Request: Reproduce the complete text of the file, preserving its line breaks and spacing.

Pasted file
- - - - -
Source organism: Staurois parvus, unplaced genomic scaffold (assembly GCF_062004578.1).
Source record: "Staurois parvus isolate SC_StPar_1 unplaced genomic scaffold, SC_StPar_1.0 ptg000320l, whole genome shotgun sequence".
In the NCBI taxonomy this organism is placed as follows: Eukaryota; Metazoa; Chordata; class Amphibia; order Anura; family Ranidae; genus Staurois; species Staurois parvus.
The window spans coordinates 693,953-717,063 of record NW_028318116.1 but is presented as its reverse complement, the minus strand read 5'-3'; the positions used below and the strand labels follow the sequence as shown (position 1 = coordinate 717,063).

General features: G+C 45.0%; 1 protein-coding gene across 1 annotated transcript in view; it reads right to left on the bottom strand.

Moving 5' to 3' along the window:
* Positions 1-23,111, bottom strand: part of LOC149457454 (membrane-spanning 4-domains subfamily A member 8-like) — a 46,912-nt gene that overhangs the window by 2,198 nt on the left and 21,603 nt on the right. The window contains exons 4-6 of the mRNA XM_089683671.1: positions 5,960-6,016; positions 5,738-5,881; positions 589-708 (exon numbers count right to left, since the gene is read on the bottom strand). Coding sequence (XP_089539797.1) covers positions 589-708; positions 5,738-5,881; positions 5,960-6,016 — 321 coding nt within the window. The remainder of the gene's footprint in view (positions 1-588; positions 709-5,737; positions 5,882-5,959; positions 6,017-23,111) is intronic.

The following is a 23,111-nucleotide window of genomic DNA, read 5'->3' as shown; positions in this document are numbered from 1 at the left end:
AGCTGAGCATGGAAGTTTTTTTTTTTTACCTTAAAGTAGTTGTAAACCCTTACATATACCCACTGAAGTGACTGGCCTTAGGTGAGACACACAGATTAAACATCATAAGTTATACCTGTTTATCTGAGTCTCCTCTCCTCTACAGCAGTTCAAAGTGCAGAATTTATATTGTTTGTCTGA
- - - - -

Source organism: Staurois parvus, unplaced genomic scaffold (assembly GCF_062004578.1).
Source record: "Staurois parvus isolate SC_StPar_1 unplaced genomic scaffold, SC_StPar_1.0 ptg000320l, whole genome shotgun sequence".
In the NCBI taxonomy this organism is placed as follows: Eukaryota; Metazoa; Chordata; class Amphibia; order Anura; family Ranidae; genus Staurois; species Staurois parvus.
The window spans coordinates 693,953-717,063 of record NW_028318116.1 but is presented as its reverse complement, the minus strand read 5'-3'; the positions used below and the strand labels follow the sequence as shown (position 1 = coordinate 717,063).

General features: G+C 45.0%; 1 protein-coding gene across 1 annotated transcript in view; it reads right to left on the bottom strand.

Moving 5' to 3' along the window:
* Positions 1-23,111, bottom strand: part of LOC149457454 (membrane-spanning 4-domains subfamily A member 8-like) — a 46,912-nt gene that overhangs the window by 2,198 nt on the left and 21,603 nt on the right. The window contains exons 4-6 of the mRNA XM_089683671.1: positions 5,960-6,016; positions 5,738-5,881; positions 589-708 (exon numbers count right to left, since the gene is read on the bottom strand). Coding sequence (XP_089539797.1) covers positions 589-708; positions 5,738-5,881; positions 5,960-6,016 — 321 coding nt within the window. The remainder of the gene's footprint in view (positions 1-588; positions 709-5,737; positions 5,882-5,959; positions 6,017-23,111) is intronic.

The following is a 23,111-nucleotide window of genomic DNA, read 5'->3' as shown; positions in this document are numbered from 1 at the left end:
AGCTGAGCATGGAAGTTTTTTTTTTTTACCTTAAAGTAGTTGTAAACCCTTACATATACCCACTGAAGTGACTGGCCTTAGGTGAGACACACAGATTAAACATCATAAGTTATACCTGTTTATCTGAGTCTCCTCTCCTCTACAGCAGTTCAAAGTGCAGAATTTATATTGTTTGTCTGA